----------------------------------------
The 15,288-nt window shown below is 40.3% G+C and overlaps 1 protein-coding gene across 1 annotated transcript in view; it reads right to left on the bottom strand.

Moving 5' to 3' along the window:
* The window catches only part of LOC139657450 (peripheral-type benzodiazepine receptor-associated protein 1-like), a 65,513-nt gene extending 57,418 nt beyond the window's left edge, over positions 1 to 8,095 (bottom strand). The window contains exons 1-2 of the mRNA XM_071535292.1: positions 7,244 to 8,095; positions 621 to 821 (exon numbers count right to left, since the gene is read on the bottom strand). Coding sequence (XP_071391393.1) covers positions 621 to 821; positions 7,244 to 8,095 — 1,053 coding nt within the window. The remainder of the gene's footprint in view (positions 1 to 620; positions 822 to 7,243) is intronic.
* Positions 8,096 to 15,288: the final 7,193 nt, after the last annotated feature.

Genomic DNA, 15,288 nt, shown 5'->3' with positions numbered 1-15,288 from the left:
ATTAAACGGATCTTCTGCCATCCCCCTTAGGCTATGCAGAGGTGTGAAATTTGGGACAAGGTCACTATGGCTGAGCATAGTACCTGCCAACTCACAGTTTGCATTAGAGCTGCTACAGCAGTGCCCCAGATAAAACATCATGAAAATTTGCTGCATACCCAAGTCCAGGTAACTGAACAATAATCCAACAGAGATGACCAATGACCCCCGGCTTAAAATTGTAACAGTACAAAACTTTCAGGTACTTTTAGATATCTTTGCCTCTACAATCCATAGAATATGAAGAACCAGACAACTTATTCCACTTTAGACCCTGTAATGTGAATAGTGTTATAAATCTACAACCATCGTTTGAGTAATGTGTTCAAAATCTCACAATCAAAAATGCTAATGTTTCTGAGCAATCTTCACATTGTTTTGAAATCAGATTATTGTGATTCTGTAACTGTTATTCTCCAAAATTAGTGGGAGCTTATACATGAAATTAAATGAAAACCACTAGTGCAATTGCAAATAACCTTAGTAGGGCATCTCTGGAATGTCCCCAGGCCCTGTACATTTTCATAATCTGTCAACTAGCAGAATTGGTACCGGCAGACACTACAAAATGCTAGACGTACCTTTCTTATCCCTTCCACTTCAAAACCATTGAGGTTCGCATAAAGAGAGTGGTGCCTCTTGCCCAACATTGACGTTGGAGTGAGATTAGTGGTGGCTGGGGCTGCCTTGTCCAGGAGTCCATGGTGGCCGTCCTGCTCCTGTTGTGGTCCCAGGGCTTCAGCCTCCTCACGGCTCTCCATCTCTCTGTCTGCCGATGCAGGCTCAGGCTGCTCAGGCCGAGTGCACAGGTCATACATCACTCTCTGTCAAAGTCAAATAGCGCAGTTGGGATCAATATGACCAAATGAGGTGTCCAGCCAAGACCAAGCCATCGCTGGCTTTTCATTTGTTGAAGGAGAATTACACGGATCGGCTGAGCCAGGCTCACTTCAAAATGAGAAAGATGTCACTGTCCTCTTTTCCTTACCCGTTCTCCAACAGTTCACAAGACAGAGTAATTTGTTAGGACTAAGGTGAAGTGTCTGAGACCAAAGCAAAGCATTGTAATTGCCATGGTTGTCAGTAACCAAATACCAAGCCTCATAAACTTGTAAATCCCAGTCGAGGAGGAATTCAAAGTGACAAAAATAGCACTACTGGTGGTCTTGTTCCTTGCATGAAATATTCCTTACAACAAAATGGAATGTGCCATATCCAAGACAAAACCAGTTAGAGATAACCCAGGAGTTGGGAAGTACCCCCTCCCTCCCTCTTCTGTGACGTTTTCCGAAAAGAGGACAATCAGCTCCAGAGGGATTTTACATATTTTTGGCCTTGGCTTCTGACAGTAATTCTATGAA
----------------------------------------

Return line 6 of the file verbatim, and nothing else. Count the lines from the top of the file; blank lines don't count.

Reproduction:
ATTAAACGGATCTTCTGCCATCCCCCTTAGGCTATGCAGAGGTGTGAAATTTGGGACAAGGTCACTATGGCTGAGCATAGTACCTGCCAACTCACAGTTTGCATTAGAGCTGCTACAGCAGTGCCCCAGATAAAACATCATGAAAATTTGCTGCATACCCAAGTCCAGGTAACTGAACAATAATCCAACAGAGATGACCAATGACCCCCGGCTTAAAATTGTAACAGTACAAAACTTTCAGGTACTTTTAGATATCTTTGCCTCTACAATCCATAGAATATGAAGAACCAGACAACTTATTCCACTTTAGACCCTGTAATGTGAATAGTGTTATAAATCTACAACCATCGTTTGAGTAATGTGTTCAAAATCTCACAATCAAAAATGCTAATGTTTCTGAGCAATCTTCACATTGTTTTGAAATCAGATTATTGTGATTCTGTAACTGTTATTCTCCAAAATTAGTGGGAGCTTATACATGAAATTAAATGAAAACCACTAGTGCAATTGCAAATAACCTTAGTAGGGCATCTCTGGAATGTCCCCAGGCCCTGTACATTTTCATAATCTGTCAACTAGCAGAATTGGTACCGGCAGACACTACAAAATGCTAGACGTACCTTTCTTATCCCTTCCACTTCAAAACCATTGAGGTTCGCATAAAGAGAGTGGTGCCTCTTGCCCAACATTGACGTTGGAGTGAGATTAGTGGTGGCTGGGGCTGCCTTGTCCAGGAGTCCATGGTGGCCGTCCTGCTCCTGTTGTGGTCCCAGGGCTTCAGCCTCCTCACGGCTCTCCATCTCTCTGTCTGCCGATGCAGGCTCAGGCTGCTCAGGCCGAGTGCACAGGTCATACATCACTCTCTGTCAAAGTCAAATAGCGCAGTTGGGATCAATATGACCAAATGAGGTGTCCAGCCAAGACCAAGCCATCGCTGGCTTTTCATTTGTTGAAGGAGAATTACACGGATCGGCTGAGCCAGGCTCACTTCAAAATGAGAAAGATGTCACTGTCCTCTTTTCCTTACCCGTTCTCCAACAGTTCACAAGACAGAGTAATTTGTTAGGACTAAGGTGAAGTGTCTGAGACCAAAGCAAAGCATTGTAATTGCCATGGTTGTCAGTAACCAAATACCAAGCCTCATAAACTTGTAAATCCCAGTCGAGGAGGAATTCAAAGTGACAAAAATAGCACTACTGGTGGTCTTGTTCCTTGCATGAAATATTCCTTACAACAAAATGGAATGTGCCATATCCAAGACAAAACCAGTTAGAGATAACCCAGGAGTTGGGAAGTACCCCCTCCCTCCCTCTTCTGTGACGTTTTCCGAAAAGAGGACAATCAGCTCCAGAGGGATTTTACATATTTTTGGCCTTGGCTTCTGACAGTAATTCTATGAA